At length the General was fixed upon sending a detachment to Concord to destroy the stores, having been, I apprehend, worried into it by the native tories that were about him, and confirmed in his design by the opinion of his officers, about then of whom, on the 18th of April, passed over Charlestown-ferry, and by the neck through Roxbury, armed with swords and pistols, and placed themselves on different parts of the road in the night, to prevent all intelligence, and the country’s being alarmed; they stopped various persons, threatened to blow their brains out, ordering them to dismount, &c. The grenadier and light infantry companies had been taken off duty some days, under pretence of learning a new exercise, which made the Bostonians jealous; one and another were confirmed in their suspicions by what they saw and heard on the 18th. so that expresses were forwarded to alarm the countryside, some of whom were secured by officers on the road; the last had not got out of town more than about five minutes, ere the order arrived to stop all persons from leaving the town.

An alarm was spread to many places (to some the number of officers on the road to Concord proved an alarm) however, as there had been repeated false ones, the country was at a loss what to judge. On the first of the night, when it was very dark, the detachment, consisting of all the grenadiers and light infantry, the flower of the army to the amount of 800 or better, officers included, the companies having been fitted up, and several of the inimical torified natives, repaired to the boats, and got into them just as the moon rose, crossed the water, landed on Cambridge side, took through a private way to avoid discovery, and therefore had to go through some places up to their thighs in water. They made a quick march of it to Lexington, about 13 miles from Charlestown, and got there by half an hour after four.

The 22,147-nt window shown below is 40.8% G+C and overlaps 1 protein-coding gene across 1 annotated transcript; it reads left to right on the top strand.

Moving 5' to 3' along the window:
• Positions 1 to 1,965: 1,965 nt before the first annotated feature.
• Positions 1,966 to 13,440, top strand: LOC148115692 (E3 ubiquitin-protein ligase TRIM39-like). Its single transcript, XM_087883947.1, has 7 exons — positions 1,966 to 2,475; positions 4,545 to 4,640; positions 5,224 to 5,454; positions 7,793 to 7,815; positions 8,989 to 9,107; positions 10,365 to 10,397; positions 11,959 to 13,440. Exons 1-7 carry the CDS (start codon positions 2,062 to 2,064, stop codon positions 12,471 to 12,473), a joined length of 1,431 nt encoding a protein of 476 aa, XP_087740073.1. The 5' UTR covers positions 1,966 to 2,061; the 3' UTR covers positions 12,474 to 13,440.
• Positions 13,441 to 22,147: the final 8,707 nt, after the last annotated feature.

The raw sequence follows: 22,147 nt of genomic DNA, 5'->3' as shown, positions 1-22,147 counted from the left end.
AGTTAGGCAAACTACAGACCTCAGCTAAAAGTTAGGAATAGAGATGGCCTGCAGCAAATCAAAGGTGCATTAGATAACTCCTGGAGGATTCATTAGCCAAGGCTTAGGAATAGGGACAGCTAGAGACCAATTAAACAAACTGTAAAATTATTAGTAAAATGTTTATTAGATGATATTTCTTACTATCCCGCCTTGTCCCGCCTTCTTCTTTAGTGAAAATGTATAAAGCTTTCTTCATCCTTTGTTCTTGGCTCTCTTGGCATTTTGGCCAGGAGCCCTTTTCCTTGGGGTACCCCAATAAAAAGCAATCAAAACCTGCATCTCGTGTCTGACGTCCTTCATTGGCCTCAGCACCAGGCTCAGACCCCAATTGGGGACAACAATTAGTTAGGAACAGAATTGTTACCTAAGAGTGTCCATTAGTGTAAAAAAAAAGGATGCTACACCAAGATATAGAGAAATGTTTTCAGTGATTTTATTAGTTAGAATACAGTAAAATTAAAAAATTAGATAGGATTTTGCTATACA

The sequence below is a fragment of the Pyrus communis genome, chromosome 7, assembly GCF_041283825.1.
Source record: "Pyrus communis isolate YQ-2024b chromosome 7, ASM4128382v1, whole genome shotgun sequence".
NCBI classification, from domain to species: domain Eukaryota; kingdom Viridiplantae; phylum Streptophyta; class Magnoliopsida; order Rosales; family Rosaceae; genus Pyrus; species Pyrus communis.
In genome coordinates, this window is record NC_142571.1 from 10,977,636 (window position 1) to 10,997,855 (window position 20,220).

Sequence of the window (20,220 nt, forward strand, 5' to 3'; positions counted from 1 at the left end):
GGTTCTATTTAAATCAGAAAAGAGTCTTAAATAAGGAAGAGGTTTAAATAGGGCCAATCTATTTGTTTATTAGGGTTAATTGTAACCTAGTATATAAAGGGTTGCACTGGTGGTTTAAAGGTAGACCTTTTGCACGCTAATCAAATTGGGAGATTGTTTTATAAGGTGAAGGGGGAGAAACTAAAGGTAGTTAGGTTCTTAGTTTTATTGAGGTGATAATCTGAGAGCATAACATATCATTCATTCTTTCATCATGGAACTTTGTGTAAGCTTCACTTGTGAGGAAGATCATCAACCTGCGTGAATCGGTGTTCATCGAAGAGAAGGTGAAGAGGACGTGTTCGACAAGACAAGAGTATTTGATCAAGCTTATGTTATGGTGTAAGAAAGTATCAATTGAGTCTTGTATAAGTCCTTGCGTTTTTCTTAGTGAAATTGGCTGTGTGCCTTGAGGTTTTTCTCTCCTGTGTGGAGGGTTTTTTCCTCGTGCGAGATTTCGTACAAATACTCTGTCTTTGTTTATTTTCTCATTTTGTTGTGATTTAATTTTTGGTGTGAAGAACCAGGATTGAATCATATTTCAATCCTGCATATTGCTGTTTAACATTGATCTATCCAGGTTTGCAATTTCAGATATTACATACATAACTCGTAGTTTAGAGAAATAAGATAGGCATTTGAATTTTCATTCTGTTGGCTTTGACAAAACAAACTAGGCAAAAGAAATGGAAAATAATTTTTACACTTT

Here I must pause again, to acquaint you that in the morning of the nineteenth before we had breakfasted, between eight and nine, the whole neighborhood was in alarm; the minute men {so called from their having agreed to turn out at a minute’s warning} were collecting together; we had an account that the regulars had killed six of our men at Lexington; the country was in an uproar; another detachment was coming out of Boston / and I was desired to take care of myself and partner. I concluded that the brigade was intended to support the grenadiers and light infantry, and to cover their retreat, in which I was not mistaken. The brigade took out two cannon, the detachment had none. The brigade under Lord Percy marched out, playing, by way of contempt, Yankee Doodle; they were afterwards told, they had been made to dance to it.

Soon after the affair, knowing what untruths are propagated by each party in matters of this nature, I concluded that I would ride to Concord, enquirer for myself, and not rest upon the depositions that might be taken by others; accordingly I went. [To be continued next week]

Source: Gordon, William: “An Account of the Commencement in: Stearns, Samuel, The North American Almanack, And Gentleman’s and Lady’s Diary, For the Year of our Lord Christ 1776, I. Thomas in Worcester [MA]; B. Edes, in Watertown [MA], and S[amuel]. and E[benezer]. Hall in Cambridge [MA], pages 5-15 . The text and commentary appears in Murdock, Howard. 1927. “Letter of Reverend William Gordon, 1776.”  Proceedings of the Massachusetts Historical Society LX:360-366. See also Commanger, Henry Steel, and Richard B. Morris. 1968. The Spirit of Seventy-Six – The Story of the American Revolution as Told by Participants. New York: Harper and Row. Extracted pp. 78-79. I have divided William Gordon’s account into two parts, the better to appeal to we modern readers possessing Twitter-like attention spans.

Commentary: This almanac was probably printed early in the Siege of Boston. By recounting a detailed account of the April 19, 1775 Battles of Lexington and Concord, but nothing of the June 17th action on Bunker Hill, one might assert that this account was composed in late spring, prior to the summer and autumn of 1775. The latest chronological internal reference is to General Gage’s Circumstantial Account, which became available in New England by early May 1775. Dating it on the cover to the following year, the time of a celestial almanac’s intended use, would have been typical of printing and sales practices of the time.

Similar accounts by William Gordon, differing in notable respects, appeared in colonial newspapers outside New England during 1775. In the next posting I shall parse those differences and extend the analysis and inferences offered by Todd Andrlik, our favorite authority on Colonial American newspapers, in the on-line Journal of the American Revolution.